26° Hackensack Bridge

It was 26° this Saturday morning. My new year's resolution being to not allow the winter to dictate whether or not I painted. A grey wool overcoat on top of my regular coat would try to keep me warm as I painted from the Hackensack Bridge. The sun was already up and shining across the rooftops of this once famous industrial area. Now, abandoned and stolen cars outnumbered other vehicles below my vantage on this small iron bridge. The bridge's walkway was set outside the 1920's girders allowing some protection from the traffic that sped by just a few feet behind me.

The walkway was rarely used now although I had seen a homeless man crossing it some time back. Occasionally I would glance behind me as if I might encounter a dangerous criminal sneaking up from behind. It was the bullet holes that punctured garbage cans under the bridge that gave me cause to think. When I had been scouting the area earlier, I half expected to encounter a body and each piece of abandoned clothing made me consider to whom it once belonged and how it had arrived here.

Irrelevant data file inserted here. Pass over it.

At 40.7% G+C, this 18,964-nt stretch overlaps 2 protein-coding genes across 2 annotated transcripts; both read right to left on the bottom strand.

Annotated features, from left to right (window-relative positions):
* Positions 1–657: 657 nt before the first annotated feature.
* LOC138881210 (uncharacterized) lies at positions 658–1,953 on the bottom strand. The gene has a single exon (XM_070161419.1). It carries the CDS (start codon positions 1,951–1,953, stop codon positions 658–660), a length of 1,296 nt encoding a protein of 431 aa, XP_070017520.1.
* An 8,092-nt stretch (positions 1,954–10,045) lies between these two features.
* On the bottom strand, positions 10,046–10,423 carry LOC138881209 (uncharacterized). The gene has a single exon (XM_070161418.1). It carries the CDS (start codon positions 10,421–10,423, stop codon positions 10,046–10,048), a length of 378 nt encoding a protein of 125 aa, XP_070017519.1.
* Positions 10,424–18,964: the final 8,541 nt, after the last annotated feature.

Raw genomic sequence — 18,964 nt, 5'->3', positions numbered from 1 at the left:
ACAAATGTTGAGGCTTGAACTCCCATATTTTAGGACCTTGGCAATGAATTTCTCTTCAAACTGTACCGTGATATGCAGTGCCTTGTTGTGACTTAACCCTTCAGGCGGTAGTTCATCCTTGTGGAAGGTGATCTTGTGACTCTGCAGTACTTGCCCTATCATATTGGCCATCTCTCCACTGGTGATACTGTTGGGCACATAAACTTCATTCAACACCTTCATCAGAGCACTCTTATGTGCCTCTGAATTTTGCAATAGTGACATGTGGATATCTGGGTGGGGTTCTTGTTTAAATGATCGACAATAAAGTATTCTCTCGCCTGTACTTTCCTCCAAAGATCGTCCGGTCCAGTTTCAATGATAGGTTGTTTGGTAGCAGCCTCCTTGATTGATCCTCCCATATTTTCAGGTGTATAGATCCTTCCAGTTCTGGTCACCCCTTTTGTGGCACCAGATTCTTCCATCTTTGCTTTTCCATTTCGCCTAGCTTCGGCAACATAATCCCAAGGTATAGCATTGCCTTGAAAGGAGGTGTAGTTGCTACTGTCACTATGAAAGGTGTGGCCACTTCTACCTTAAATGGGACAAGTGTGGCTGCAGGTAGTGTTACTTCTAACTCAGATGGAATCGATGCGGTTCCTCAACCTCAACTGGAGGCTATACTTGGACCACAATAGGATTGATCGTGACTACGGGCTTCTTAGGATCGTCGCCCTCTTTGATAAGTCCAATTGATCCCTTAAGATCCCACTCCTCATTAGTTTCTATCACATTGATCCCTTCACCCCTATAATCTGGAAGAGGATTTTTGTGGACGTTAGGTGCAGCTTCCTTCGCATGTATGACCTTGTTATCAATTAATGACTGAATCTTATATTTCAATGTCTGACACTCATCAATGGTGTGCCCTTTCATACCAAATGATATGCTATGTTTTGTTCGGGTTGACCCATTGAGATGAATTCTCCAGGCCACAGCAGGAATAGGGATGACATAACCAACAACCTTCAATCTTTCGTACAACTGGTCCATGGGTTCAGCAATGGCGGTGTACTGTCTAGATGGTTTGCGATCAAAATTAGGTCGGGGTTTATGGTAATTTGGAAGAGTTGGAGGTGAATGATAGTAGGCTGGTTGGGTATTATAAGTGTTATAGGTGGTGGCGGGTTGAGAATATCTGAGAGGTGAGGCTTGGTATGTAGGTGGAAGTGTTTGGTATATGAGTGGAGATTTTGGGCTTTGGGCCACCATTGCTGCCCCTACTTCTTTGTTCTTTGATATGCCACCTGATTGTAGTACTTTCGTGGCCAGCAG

My easel was set among years of debris from the trucks and cars for which the bridge was an essential part of their route between New York and Newark. Exhaust pipes, fractured hubcaps, and shattered glass slowly became coated with an oily film here as there was no one to clean and would be nobody to see it if were. Thick, paint flaked from the railing into my turpentine as I arranged my things. A man with a shopping cart stood in a gravel lot below listening to his brilliant yellow stereo headphones. He didn't see me and seemed to be going nowhere. A light wind gusted and frequently tried to overturn my canvas. My lightweight easel provided no anchor.

I painted quickly an umber sketch. Warehouse rooftops extended out from under my view and were framed by old factories and faded brick homes. The shadows cut across the long roofs and intersected with the patterns of light created by small structures. Another 1920 bridge linked the distant horizon the nearground. I found myself curling my hands in a fist inside of the glove of my non-painting hand to keep my fingers warm. Occasionally, when I could no longer feel my other hand, I was forced to stop and change hands.

With my leather gloves feeling more like paper gloves, I identified shadows and put down color reminders to fill in later. My hands trembled as large trucks shook the bridge on the way to their freight yards. I would clean the lines up in the warmth of my studio so I was not deterred. Hurriedly, I made notes of smokestacks, chimneys, and air conditioners, then warmed my hands momentarily and packed my things. I headed down toward the entrance to the bridge. Looking back, the man still stood in his lot, alone and unmoving, listing on his cart and listening to his radio.